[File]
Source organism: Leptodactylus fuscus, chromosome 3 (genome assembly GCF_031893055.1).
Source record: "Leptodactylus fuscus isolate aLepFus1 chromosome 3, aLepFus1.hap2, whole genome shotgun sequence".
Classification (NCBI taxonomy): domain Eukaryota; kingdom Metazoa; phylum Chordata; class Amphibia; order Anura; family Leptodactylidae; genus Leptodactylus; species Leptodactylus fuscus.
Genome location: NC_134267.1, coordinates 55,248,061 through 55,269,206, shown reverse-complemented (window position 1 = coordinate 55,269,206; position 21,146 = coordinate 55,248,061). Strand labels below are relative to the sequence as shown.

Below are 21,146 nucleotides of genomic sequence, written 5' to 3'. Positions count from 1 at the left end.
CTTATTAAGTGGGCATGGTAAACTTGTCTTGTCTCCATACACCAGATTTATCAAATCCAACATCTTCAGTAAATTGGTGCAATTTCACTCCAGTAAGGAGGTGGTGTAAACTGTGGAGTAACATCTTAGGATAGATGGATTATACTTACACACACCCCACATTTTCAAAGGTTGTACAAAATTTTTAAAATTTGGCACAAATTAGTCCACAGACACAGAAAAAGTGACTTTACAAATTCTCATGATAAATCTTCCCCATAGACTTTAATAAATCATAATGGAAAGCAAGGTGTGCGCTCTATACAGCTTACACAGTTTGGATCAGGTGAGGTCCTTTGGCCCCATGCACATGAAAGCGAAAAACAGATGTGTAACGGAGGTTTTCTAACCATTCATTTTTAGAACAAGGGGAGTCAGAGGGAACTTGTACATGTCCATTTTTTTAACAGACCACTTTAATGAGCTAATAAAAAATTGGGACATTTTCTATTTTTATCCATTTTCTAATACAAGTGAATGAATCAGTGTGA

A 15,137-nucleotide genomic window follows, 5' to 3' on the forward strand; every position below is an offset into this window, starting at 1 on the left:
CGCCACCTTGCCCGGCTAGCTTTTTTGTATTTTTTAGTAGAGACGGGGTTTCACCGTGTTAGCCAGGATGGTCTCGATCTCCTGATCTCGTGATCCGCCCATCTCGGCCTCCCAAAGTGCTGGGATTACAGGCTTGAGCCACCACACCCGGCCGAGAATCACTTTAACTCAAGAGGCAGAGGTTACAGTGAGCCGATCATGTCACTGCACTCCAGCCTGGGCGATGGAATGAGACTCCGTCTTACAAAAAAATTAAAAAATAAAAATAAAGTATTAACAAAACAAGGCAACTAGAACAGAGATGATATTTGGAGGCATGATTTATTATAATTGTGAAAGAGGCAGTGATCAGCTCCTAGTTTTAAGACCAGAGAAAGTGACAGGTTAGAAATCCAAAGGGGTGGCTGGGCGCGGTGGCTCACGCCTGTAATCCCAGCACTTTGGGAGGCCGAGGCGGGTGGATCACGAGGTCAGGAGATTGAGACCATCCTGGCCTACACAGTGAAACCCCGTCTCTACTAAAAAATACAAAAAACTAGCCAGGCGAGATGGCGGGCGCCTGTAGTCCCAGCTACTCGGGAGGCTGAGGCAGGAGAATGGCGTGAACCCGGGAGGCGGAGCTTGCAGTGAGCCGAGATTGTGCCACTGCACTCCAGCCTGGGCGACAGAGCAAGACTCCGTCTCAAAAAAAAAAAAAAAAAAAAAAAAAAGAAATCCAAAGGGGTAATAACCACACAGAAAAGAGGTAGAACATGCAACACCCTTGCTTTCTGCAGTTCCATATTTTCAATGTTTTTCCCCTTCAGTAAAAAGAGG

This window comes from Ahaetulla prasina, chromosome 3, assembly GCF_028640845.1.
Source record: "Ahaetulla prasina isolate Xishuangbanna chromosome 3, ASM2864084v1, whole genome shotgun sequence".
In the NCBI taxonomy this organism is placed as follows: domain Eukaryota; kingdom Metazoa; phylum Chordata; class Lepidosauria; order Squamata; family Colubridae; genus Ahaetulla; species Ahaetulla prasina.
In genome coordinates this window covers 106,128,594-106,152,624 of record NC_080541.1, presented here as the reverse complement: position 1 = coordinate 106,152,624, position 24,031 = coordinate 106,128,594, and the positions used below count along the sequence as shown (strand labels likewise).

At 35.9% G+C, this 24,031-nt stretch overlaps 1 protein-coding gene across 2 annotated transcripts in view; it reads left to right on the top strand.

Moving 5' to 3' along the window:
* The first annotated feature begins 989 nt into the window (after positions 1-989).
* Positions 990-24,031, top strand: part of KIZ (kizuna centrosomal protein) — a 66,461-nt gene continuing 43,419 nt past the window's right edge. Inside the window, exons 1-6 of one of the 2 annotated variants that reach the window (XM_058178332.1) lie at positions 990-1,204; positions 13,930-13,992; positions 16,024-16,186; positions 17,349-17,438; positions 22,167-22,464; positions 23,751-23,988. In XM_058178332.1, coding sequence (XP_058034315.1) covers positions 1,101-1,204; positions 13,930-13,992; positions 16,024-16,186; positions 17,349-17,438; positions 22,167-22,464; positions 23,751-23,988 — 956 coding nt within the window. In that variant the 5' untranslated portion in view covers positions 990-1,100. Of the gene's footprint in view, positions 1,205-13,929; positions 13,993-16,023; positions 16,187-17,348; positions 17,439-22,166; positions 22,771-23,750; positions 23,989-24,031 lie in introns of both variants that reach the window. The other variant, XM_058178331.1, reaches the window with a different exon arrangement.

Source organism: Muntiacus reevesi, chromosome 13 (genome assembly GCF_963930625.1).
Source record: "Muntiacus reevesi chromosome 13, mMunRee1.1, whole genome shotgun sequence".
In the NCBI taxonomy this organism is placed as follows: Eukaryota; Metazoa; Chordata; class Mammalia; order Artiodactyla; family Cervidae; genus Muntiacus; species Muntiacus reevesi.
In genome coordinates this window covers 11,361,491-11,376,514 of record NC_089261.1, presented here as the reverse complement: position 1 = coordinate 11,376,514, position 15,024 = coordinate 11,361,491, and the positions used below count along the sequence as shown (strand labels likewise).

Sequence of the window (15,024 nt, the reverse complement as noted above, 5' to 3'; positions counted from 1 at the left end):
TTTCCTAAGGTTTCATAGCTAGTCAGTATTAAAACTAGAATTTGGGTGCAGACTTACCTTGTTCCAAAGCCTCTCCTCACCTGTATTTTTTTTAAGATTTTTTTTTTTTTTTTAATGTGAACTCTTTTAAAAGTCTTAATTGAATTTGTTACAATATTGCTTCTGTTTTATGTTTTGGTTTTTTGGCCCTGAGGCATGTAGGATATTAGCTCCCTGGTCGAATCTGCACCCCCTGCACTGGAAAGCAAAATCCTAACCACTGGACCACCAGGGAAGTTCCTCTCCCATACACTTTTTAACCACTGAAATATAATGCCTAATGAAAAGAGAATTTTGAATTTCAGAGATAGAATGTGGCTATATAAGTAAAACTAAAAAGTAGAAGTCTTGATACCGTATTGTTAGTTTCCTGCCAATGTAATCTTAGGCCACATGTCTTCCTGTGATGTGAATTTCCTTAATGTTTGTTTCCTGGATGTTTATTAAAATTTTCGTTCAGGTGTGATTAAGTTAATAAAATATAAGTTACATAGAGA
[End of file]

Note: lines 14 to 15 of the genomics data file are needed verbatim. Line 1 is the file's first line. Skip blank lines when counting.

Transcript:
Moving 5' to 3' along the window:
* The first annotated feature begins 989 nt into the window (after positions 1-989).